ASC Daco-Getica București

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Daco-Getica București
Daco-Getica București logo.png
Full nameAsociația Sport Club Daco-Getica București
  • Daco-Geții (The Daco-Gets)
  • Bătrâna Doamnă din Colentina
    (The Old Lady from Colentina)
Founded1992; 27 years ago (1992)
as Juventus Colentina București
OwnerIlie Ciuclea
ChairmanVasile Radu
ManagerMarius Baciu
LeagueLiga II
2017–18Liga I, 14th (relegated)
Current season

Asociația Sport Club Daco-Getica București, commonly known as Daco-Getica București, is a professional Romanian football club based in Bucharest.

From 1992 to the summer of 2018, the team was known as Juventus București,[1] a name which was also used by unrelated Petrolul Ploiești in the past. One year prior to the renaming, Daco-Getica played their first season in the Liga I, the top division in the country.


Chart showing the progress of Daco-Getica's league finishes since their founding in 1992 to the present.

Thus, under the ownership of Ilie Ciuclea, in 1992 was founded Juventus Colentina București, club that had officially no legacy with the old Juventus, but was founded to become a football school which would act as a launch pad for young talents. It was enrolled in the Liga III on the place of Calculatorul București, the old club of Colentina neighbourhood, which disappeared from the stage of the Romanian football system, by this maneuver.[2] Action "Juventus, 1992" has proposed an attempt to follow in the footsteps of the founder of the original Juventus, Ettore Brunelli, to honour his memory and highlight his merits. It was clear that Brunelli was no longer alive, considering that ought to be 110 years old (he was born in Messina on 8 April 1882). Ciuclea searched for potential descendants or heirs in an attempt to offer a symbolic continuation of the old club's tradition. There were intense correspondences between SC Supercom SA by general manager Ilie Ciuclea, the Italian Red Cross and the Italian Embassy in Bucharest, the final result of all efforts was expressed in the answer given on 20 October 2000 by the Italian Embassy in Bucharest which said:[3]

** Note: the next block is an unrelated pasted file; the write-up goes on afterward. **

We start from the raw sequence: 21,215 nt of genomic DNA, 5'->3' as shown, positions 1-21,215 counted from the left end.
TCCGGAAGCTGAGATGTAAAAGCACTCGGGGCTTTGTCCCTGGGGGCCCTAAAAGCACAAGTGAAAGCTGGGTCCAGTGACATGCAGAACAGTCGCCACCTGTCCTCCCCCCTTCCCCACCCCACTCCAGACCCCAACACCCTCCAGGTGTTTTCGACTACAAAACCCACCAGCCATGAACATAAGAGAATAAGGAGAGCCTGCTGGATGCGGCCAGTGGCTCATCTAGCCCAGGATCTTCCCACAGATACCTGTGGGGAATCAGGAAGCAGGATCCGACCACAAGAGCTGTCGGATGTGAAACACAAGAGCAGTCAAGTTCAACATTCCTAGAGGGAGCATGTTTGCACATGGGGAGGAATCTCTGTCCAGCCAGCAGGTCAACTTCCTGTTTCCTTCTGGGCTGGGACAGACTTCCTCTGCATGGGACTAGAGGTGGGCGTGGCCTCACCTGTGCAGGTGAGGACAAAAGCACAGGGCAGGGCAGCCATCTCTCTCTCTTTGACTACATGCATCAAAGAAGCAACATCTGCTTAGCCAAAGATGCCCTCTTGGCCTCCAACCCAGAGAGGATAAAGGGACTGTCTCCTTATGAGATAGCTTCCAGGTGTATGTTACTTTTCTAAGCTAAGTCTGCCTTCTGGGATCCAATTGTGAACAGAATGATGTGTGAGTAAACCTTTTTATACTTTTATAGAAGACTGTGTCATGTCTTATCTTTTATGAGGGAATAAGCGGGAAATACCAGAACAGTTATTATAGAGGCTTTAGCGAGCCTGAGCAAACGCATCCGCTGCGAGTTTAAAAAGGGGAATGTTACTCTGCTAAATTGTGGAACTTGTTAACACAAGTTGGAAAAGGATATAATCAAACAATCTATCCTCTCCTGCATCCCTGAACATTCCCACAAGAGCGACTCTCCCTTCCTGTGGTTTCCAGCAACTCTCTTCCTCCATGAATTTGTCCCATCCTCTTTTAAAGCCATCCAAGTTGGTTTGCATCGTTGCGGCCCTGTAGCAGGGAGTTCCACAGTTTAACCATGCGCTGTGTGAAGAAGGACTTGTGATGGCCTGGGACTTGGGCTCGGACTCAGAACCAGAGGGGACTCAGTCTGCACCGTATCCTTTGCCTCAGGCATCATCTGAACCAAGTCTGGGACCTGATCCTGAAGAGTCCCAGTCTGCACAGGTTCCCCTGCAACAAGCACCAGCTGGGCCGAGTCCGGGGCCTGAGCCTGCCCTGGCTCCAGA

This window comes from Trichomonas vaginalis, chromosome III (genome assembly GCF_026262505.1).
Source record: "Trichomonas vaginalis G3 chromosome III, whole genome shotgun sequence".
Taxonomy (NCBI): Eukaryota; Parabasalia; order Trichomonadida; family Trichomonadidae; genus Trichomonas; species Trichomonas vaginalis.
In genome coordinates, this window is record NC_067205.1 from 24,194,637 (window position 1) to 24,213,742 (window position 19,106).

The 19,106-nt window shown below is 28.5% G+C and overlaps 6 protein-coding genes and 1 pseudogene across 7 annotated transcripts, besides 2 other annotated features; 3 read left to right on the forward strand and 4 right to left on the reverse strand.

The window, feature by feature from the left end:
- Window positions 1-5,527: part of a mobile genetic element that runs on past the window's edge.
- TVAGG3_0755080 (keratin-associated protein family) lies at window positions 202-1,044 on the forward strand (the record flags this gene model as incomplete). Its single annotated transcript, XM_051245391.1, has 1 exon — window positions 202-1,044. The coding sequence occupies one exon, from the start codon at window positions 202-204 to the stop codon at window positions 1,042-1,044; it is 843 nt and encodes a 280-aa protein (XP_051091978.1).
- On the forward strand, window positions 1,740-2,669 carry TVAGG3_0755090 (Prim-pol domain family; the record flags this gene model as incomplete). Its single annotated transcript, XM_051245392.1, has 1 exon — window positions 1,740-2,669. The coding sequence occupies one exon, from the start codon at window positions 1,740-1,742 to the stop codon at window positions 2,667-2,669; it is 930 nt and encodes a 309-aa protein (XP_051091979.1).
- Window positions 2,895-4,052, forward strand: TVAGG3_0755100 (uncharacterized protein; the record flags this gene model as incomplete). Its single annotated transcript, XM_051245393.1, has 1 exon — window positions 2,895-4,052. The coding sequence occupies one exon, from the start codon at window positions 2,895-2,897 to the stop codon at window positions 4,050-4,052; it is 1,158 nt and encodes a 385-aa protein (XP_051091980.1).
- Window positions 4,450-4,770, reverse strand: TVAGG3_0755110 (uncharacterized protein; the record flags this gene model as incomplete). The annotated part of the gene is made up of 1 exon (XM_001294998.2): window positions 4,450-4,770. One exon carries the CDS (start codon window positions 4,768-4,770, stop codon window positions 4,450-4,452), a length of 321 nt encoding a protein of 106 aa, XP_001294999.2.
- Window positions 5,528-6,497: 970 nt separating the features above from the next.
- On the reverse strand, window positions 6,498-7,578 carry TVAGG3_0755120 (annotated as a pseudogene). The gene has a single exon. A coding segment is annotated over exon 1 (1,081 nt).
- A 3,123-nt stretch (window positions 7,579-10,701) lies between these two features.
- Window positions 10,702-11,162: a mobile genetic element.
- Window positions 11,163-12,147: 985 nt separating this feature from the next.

"Evidence from the archive that Mr Ettore Brunelli had two sons, Enrico and Giuliana, born in Genoa on 4 September 1909, respectively, on 24 December 1915. Unfortunately, although your initiative is laudable, it is unable to check if two people are still alive."

It is likely that Ettore Brunelli, with his two sons, have left the country after nationalizing it in 1948, probably the evidence was lost in the political conditions of the time.

After the refoundation Juventus played mostly at Liga III and promoted in the Liga II for the first time in its history at the end of the 2009–10 season. In the Liga II Juventus made two weak seasons, in the first one finished 16th, the last one of the 1st series, but was saved by relegation due to lack of teams. For the second season the club was moved in the 2nd series, but relegated again, this time occupying the 14th place.

Rise to the Liga I (2015–2018)[edit]

Former logo, as Juventus București.

After winning the second series of Liga III, at the end of the 2015–16 season, the club promoted back to Liga II, after a hiatus of 4 years. Next year, Romanian Football Federation changed Liga II's system from the one with two series to a league with only one series of 20 teams, after one year since promoting from Liga III, Juventus managed to win the league and thus promoting for the first time ever in the Liga I, by becoming the first ever single winner of Liga II.[4]

Liga I it turned out to be "a nut too hard to break" for "The Old Lady from Colentina" and after finishing the regular season only on the 14th place (the last one), with only 11 points, the team made a slightly better play out, but insufficient to save from relegation, finishing 14th with only 17 points, 10 points away from 13th place and 13 points away from a safe place.[5]